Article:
Rachel Motte reviews Introverts in the Church

Over at Evangelical Outpost, Rachel Motte reviews a book called Introverts in the Church: Finding Our Place in an Extroverted Culture. Looks fascinating, and (in my humble opinion) it’s long overdue.

I probably don’t need to mention that this is an issue of considerable interest to me (though to call myself an introvert is a gross understatement). I’ve heard of churches where every single member is required, as a condition of membership, to do house-to-house visitation. It seems to me that that kind of one-size-fits-all Christianity is entirely false to the true nature of the church. As the apostle Paul says in 1 Corinthians 12:14-20, “Now the body is not made up of one part but of many. If the foot should say, ‘Because I am not a hand, I do not belong to the body,’ it would not for that reason cease to be part of the body…. But in fact God has arranged the parts in the body, every one of them, just as he wanted them to be. If they were all one part, where would the body be? As it is, there are many parts, but one body.”



A church, as I understand it, isn’t meant to look at its membership and say, “Where can we find people to do this and this and this?” It shouldn’t try to shoehorn members into pre-defined roles. Instead, the leadership ought to understand that God has already given them the parts He intends, for the sort of ministry He has in mind. They should get to know their fellow members, and prayerfully try to set each one to work doing what God has gifted him (or her) to do.

That’s not to say that a certain amount of personal growth isn’t necessary, or that people can’t learn to do things they’ve never thought of before. But I think many churches are in the position of the man who looks at himself in a mirror, decides he’s too short, and resolutely sets about finding a way to be taller. God (one assumes) made him the height he is for a reason.

As I mention in my comment to Rachel’s review, I attended a church years back (in Florida) whose pastor was also an introvert. He preached extremely well, and many people came to listen to him. But he himself admitted that he was poor at the one-on-one aspects of the ministry. He was blessed with an understanding board of elders, who were willing to back him up by finding others, both assistant pastors and laity, to take much of that burden off him. That church was dynamic and growing, one of the most exciting churches I’ve ever been involved in.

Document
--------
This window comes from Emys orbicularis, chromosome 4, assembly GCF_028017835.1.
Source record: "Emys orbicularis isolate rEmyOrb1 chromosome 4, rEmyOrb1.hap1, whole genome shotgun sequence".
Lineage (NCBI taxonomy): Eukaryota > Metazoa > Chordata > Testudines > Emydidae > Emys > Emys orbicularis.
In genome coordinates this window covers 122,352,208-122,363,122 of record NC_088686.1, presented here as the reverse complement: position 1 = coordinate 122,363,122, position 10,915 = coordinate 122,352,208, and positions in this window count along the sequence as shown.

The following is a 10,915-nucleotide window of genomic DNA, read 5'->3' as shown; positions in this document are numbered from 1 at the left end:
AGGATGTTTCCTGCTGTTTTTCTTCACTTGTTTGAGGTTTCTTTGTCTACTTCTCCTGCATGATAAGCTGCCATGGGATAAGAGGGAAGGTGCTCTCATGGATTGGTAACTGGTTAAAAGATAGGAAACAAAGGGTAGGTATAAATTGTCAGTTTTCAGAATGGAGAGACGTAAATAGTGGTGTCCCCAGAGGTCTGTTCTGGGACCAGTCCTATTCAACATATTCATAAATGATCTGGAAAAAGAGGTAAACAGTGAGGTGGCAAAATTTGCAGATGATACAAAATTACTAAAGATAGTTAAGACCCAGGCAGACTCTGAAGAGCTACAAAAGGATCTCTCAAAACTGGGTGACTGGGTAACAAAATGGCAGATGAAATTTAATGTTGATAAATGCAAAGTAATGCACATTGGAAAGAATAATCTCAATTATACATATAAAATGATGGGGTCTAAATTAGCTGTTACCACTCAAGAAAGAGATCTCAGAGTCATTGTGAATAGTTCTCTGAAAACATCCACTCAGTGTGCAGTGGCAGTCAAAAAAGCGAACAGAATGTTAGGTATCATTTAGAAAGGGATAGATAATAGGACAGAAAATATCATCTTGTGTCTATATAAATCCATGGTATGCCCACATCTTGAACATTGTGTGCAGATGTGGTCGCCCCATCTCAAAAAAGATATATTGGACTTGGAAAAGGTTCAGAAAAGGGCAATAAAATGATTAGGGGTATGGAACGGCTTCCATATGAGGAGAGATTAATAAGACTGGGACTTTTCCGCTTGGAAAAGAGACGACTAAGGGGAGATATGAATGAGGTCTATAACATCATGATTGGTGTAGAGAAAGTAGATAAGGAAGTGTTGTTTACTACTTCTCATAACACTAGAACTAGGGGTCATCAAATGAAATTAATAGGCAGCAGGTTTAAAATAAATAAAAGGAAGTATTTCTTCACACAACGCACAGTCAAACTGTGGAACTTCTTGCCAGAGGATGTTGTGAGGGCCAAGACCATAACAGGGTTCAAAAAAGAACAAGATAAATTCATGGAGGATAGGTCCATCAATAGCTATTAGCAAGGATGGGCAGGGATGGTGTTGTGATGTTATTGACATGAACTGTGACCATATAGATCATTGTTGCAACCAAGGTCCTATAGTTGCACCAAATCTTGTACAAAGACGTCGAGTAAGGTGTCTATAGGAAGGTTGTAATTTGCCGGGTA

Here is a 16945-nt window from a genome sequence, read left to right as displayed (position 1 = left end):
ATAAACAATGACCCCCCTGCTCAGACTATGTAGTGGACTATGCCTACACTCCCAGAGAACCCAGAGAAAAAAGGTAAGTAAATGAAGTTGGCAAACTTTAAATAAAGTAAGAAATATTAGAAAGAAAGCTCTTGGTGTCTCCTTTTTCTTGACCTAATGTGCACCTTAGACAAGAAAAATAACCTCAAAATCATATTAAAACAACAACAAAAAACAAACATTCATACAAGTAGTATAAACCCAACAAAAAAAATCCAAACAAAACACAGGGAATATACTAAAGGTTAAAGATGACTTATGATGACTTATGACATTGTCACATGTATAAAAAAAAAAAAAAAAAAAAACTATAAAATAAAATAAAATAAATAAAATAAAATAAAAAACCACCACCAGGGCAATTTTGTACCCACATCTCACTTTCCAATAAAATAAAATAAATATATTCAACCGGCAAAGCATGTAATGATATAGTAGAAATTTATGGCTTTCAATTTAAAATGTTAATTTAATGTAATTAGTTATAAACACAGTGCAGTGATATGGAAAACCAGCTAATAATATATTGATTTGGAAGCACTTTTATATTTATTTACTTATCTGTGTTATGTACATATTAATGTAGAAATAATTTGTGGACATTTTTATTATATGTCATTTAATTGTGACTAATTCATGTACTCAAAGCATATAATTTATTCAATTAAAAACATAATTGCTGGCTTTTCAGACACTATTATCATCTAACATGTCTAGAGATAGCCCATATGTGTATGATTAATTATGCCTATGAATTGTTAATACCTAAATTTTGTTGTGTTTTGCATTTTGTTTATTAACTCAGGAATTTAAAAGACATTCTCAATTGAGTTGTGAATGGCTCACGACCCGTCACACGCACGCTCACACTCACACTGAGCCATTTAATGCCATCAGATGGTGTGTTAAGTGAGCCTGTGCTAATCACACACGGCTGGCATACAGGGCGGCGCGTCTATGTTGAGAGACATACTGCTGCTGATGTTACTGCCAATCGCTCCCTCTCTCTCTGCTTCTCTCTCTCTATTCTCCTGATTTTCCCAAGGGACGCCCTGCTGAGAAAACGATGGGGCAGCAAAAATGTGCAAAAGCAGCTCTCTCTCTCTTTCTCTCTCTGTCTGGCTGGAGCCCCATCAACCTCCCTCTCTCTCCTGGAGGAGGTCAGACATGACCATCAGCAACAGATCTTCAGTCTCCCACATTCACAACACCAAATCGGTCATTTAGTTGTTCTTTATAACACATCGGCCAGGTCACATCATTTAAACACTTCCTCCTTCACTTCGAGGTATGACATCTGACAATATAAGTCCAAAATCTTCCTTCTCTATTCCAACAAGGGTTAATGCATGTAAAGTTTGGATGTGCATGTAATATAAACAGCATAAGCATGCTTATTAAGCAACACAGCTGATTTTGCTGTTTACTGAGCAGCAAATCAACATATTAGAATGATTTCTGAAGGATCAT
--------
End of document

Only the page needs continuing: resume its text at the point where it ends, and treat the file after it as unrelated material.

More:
“The Poet’s Parnassus”

Among my Christmas gifts was a used volume called, Old Time Punishments, by William Andrews, a reprint of a book originally published in 1890.

In a chapter provocatively titled, “Punishing Authors,” I find this passage:

Authors and publishers were often nailed by the ears to the pillory, and when ready to be set at liberty the ears would frequently be cut off, and left on the post of the pillory. A farce called “The Patron,” by Foote, contains allusions to the practice. Puff advises Dactyl to write a satire. To the suggestion replies Dactyl: “Yes, and so get cropped for libel.” Puff answers him: “Cropped! aye, and the luckiest thing that could happen to you! Why, I would not give twopence for an author who is afraid of his ears! Writing — writing is, as I may say, Mr. Dactyl, a sort of warfare, and none can be victor that can be least afraid of a scar. Why, zooks, sir! I never got salt to my porridge till I was mounted at the Royal Exchange; and that was the making of me. Then my name made a noise in the world. Talk of forked hills and Helicon! Romance and fabulous stuff, the true Castalian stream is a shower of eggs, and a pillory the poet’s Parnassus.”

The Yiddish Policemen’s Union, by Michael Chabon

Michael Chabon is a brilliant writer, and The Yiddish Policemen’s Union is a masterful, scintillating book. It’s lyrical as a poem, funny as a Shecky Greene monologue, and engaging as a crossword puzzle. It’s the kind of book that makes lesser authors (like me) want to throw their laptops through the window and take up careers in online marketing.

And yet I don’t recommend it.

The Yiddish Policemen’s Union is a hard-boiled police novel, set in an alternate universe in which the state of Israel failed in 1948. The homeless Jews were (grudgingly) offered a home in the Alaska panhandle, around Sitka. There they have lived for almost 60 years (the book is set in 2007), but next year the mandate runs out, and the land is scheduled to be returned to the Tlinkit Indians (that’s pronounced “Clinkit,” by the way. You probably didn’t know that. I know it because I spent a summer in the Shumagin Islands, long ago).

It’s in this climate of insecurity and futility that police detective Meyer Landsman is taken to view the body of a gunshot victim in the seedy hotel where he’s lived since his divorce. The body turns out to be that of a once-famous young man, a chess prodigy, rabbi’s son and miracle worker who many thought would be the Messiah. Depressed, self-destructive, alcoholic, Det. Landsman sets about solving the mystery, sometimes helped and sometimes hindered by his half-Tlinkit partner and his ex-wife, who is now his boss.